As the propertied rulers foist the burden of today’s capitalist crisis on the backs of working people, a change in outlook is developing among substantial numbers of workers. In response, a section of the ruling class wants to make room for a socialist wing within the Democratic Party in order to keep working people corralled within bourgeois, electoral politics.
The politics of de Blasio, and the Democratic left-wing he is part of, poses a challenge to the wing most prominently represented by former President Bill Clinton and former Secretary of State and Senator Hillary Clinton, Clark said. Clinton pushed the party to the center of the bourgeois political spectrum, redefining what a liberal Democrat was.
The Clinton administration led a bipartisan agenda that overturned “welfare as we know it” and stepped-up assaults on democratic rights, passing the Anti-Terrorism and Effective Death Penalty Act, the Immigration Reform and Immigrant Responsibility Act, among others.
De Blasio, Clark said, is Occupy Wall Street made flesh. “He was the candidate of the 99 percent and Occupy Wall Street and Zuccotti Park,” New York Daily News columnist Mike Lupica wrote after the election.
The New York Times was among the bourgeois voices most vigorously pressing de Blasio’s campaign. Just after he won the primary, assuring he would be the next mayor, the Times ran an article, “A Mayor Hopeful Now, de Blasio Was Once a Young Leftist,” describing how he raised food aid for Sandinista Nicaragua in 1988, advocated “democratic socialism” and honeymooned in Cuba. The purpose was not to scare people away from his campaign, but to attract readers to him.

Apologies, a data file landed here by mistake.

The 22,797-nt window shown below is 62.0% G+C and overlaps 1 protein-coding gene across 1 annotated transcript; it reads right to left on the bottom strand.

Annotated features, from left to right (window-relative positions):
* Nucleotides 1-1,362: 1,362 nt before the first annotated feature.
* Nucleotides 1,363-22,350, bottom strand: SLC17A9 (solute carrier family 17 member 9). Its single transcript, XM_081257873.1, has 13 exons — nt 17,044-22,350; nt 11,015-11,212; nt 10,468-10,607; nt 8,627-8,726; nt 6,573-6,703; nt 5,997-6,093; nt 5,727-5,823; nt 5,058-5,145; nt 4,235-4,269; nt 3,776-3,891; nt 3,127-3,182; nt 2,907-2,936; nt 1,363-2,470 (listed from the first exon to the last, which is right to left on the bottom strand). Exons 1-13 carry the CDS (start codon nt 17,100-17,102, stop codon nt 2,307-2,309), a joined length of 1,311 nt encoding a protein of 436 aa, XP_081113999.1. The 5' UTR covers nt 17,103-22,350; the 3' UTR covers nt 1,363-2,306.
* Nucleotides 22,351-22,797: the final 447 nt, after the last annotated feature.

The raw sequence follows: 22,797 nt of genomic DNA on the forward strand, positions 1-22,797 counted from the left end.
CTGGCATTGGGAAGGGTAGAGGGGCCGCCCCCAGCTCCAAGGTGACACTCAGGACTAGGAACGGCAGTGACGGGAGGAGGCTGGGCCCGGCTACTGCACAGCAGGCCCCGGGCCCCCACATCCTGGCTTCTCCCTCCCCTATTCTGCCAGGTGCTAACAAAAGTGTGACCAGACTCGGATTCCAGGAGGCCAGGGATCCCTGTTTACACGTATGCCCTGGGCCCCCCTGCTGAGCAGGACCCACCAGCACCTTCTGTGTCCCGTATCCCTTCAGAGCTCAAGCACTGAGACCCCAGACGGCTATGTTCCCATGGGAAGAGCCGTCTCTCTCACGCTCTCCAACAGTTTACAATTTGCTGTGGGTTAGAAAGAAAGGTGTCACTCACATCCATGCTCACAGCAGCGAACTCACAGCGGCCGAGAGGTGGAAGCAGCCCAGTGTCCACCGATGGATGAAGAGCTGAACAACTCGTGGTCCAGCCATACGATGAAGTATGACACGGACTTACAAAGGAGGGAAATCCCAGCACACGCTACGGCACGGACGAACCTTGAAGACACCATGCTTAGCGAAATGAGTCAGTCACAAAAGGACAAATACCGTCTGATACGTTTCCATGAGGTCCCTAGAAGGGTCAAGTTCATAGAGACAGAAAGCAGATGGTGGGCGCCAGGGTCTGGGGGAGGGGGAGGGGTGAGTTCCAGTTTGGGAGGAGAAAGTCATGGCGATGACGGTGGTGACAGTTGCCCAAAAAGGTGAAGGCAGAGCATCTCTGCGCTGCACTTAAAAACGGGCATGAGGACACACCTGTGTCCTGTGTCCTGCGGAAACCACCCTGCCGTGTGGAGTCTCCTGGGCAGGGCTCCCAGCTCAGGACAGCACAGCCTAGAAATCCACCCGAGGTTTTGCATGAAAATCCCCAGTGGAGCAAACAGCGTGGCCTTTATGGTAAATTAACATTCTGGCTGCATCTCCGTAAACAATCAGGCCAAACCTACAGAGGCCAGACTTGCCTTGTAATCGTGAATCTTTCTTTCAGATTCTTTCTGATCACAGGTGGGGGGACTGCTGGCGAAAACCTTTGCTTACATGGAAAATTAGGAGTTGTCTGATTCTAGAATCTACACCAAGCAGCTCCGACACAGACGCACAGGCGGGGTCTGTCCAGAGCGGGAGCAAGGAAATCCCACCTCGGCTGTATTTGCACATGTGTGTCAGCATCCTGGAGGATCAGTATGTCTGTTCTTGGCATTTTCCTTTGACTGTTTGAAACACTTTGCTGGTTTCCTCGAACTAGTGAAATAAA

With opposite intentions, Clark said, the New York Post ran a front-page picture of a hammer and sickle and picture of de Blasio the day before the election, headlined “Back in the USSR!” The red-baiting attempt fell flat.
Irresistible political pull on ‘far left’Since the collapse of the Soviet Union and other Stalinist regimes in Eastern Europe, fewer and fewer currents on the “left” even pretend to present perspectives from the Russian Revolution of 1917 or to chart a Marxist course in politics starting from the needs and interests of the working class, Clark said.